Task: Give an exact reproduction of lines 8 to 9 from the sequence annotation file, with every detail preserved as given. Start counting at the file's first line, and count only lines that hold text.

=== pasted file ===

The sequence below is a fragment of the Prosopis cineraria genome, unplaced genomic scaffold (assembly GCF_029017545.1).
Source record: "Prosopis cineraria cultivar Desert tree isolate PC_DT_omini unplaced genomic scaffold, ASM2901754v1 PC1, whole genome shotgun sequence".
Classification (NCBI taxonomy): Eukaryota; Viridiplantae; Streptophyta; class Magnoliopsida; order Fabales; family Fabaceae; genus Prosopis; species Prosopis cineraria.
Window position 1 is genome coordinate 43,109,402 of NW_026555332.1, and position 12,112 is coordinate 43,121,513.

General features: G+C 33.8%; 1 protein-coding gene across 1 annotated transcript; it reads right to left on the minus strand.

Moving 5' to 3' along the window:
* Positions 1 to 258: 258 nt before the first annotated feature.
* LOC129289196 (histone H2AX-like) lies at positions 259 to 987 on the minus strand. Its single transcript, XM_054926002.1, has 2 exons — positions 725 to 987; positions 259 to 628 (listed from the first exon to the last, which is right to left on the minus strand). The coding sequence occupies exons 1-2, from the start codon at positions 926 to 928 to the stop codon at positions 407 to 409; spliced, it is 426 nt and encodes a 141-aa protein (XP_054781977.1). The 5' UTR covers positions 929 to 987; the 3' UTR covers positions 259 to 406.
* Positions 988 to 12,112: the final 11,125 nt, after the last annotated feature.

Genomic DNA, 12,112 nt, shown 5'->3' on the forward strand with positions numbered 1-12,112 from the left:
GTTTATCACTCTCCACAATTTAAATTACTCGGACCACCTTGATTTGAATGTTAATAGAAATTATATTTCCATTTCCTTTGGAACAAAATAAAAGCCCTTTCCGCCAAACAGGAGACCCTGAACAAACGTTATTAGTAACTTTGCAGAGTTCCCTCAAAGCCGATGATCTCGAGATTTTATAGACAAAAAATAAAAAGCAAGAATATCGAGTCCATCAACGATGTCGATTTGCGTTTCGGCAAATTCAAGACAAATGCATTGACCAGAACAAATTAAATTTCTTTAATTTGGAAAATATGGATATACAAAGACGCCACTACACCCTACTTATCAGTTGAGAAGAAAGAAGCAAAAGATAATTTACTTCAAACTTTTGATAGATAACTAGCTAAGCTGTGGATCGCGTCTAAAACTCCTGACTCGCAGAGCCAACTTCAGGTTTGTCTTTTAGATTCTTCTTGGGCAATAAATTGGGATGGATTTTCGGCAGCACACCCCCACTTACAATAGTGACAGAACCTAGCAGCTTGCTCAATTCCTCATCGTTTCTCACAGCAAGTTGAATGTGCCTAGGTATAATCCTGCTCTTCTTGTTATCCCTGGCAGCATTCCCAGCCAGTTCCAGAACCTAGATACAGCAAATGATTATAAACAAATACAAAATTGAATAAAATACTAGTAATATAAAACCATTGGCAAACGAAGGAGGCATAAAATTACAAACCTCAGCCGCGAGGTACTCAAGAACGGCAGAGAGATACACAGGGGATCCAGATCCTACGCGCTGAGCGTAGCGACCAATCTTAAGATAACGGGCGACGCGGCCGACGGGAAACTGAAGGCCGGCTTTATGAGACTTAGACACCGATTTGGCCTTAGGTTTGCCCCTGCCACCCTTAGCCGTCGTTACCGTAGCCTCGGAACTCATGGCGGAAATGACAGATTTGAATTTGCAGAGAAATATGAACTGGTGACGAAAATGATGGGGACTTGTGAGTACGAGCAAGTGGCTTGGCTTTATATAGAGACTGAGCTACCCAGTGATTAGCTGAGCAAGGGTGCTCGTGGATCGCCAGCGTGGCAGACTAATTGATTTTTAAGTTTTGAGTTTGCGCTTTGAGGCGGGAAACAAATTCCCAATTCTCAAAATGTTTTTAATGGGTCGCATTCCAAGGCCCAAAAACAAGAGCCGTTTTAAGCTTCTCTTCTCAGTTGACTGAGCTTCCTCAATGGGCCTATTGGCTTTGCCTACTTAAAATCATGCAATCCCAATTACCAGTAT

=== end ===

* LOC129289196 (histone H2AX-like) lies at positions 259 to 987 on the minus strand. Its single transcript, XM_054926002.1, has 2 exons — positions 725 to 987; positions 259 to 628 (listed from the first exon to the last, which is right to left on the minus strand). The coding sequence occupies exons 1-2, from the start codon at positions 926 to 928 to the stop codon at positions 407 to 409; spliced, it is 426 nt and encodes a 141-aa protein (XP_054781977.1). The 5' UTR covers positions 929 to 987; the 3' UTR covers positions 259 to 406.
* Positions 988 to 12,112: the final 11,125 nt, after the last annotated feature.